Felipe Massa has come under a lot of pressure over the first quarter of Formula E season for not achieving a points scoring position regularly.
However, Massa has actually had a strong start to his rookie career as a Formula E driver, despite only picking up four points from the first four races of the season.
That might not seem like a lot considering his team-mate Edorado Mortara has accumulated 27 points over the same period. However, Massa has been closely matched with his team-mate Mortara ever since the opening round in Saudi Arabia. The two drivers are currently drawing the qualifying head-to-head battle 2-2, but Mortara is leading the race results battle 3-1. But, you have to remember that Mortara has already had a season in Formula E with Venturi, which would have made the Swiss-Italian driver favourite to come out on top. In this context, Massa’s results against Mortara at this stage of the season do not compare badly at all.
Furthermore, in the qualifying sessions, he lost to Mortara he was only +0.077 slower in Saudi Arabia and two-tenths off in Santiago, but in Marrakesh, the 37-year-old was two-tenths quicker than Mortara and was also two-tenths clear in Mexico.
Also, you have to remember that the Venturi is not a car that will be scoring regular points this season, despite the improvements the team seem to have made from the Santiago ePrix. At the start of the season, it looked like Venturi would be in a fight with NIO to avoid being last in the teams’ championship. Therefore, expecting Massa to set the world alight in his opening four races was an unrealistic target.
Now, you might well be thinking that Mahindra’s Pascal Wehrlein has less experience than Massa in Formula E, and he nearly won two races. Yes, but Wehrlein is in a car that is capable of winning races, As proven by his teammate Jerome D’Ambrosio, whereas Massa is not in a car that can realistically challenge for podiums every race. (Even though Mortara managed to claim the final step on the podium in Mexico City.)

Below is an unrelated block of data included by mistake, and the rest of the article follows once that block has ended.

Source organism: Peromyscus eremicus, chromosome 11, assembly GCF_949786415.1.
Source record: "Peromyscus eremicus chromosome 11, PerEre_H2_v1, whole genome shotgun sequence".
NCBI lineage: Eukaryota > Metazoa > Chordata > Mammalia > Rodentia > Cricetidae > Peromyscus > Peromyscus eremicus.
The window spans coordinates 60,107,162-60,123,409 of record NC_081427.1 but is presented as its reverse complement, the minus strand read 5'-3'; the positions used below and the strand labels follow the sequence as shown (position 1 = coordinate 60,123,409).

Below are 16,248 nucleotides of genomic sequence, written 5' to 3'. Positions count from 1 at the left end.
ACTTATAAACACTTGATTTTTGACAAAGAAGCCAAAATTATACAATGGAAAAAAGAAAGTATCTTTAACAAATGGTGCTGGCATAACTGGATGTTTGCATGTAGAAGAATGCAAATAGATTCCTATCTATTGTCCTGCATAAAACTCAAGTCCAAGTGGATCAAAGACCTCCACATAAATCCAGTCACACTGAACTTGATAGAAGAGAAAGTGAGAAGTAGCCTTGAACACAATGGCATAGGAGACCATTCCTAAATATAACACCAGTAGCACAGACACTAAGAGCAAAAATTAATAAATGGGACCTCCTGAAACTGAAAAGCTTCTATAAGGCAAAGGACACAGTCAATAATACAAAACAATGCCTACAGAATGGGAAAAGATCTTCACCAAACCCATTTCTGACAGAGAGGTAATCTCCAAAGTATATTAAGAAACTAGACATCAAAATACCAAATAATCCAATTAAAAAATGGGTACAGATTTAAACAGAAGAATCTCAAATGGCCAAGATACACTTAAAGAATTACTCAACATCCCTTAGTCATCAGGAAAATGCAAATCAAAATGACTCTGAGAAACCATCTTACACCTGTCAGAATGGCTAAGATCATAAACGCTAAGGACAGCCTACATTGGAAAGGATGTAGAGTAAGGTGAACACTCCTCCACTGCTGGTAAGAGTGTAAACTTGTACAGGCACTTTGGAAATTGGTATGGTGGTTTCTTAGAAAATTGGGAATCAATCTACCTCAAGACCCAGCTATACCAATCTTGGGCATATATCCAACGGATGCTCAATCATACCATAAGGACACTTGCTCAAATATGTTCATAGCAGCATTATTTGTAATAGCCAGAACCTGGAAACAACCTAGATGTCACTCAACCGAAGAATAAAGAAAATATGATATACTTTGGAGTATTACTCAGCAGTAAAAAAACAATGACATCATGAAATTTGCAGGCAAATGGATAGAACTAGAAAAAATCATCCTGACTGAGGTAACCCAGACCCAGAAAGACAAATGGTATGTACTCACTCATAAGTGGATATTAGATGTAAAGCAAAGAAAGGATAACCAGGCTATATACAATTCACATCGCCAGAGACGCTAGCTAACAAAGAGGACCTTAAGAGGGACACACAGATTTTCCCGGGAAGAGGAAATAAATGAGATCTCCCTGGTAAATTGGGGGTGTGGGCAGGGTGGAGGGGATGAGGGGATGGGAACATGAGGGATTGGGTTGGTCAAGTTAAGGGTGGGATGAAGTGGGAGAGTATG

It was also quite telling in Mexico that both Nissan drivers pushed hard on useable energy and ended up dropping out of the points by the final lap, whereas Massa, despite not saving energy as well as Mortara, opted to lift and coast earlier in the race, and as a result profited to finish 8th; it was reminiscent of some races late on in the Brazilian’s F1 career, where Massa successfully nursed degrading sets of Pirelli tyres through extended stints and reaped the rewards for doing so.
Mexico proved that the Venturi car had made a step forward, and with that Massa has also stepped up his game, making it into Super Pole for the first time and qualifying third fastest, a feat Mortara has yet to equal in qualifying this season. This shows that Massa does potentially have the ability to do consistently well in the championship; if the Venturi car does continue to improve, then Massa will get a chance to score further points and prove that he is worthy of his drive in Formula E.
Time will tell if Massa’s tenure in Formula E will prove to be a success or not, but at this stage of the season the veteran Brazilain driver has done a good job and has matched his team-mate who has a year’s experience under his belt. It may be too early to judge Massa now, but it will become clearer towards the end of the European season how much progress Massa has made, and what his strengths and weaknesses are as a Formula E driver.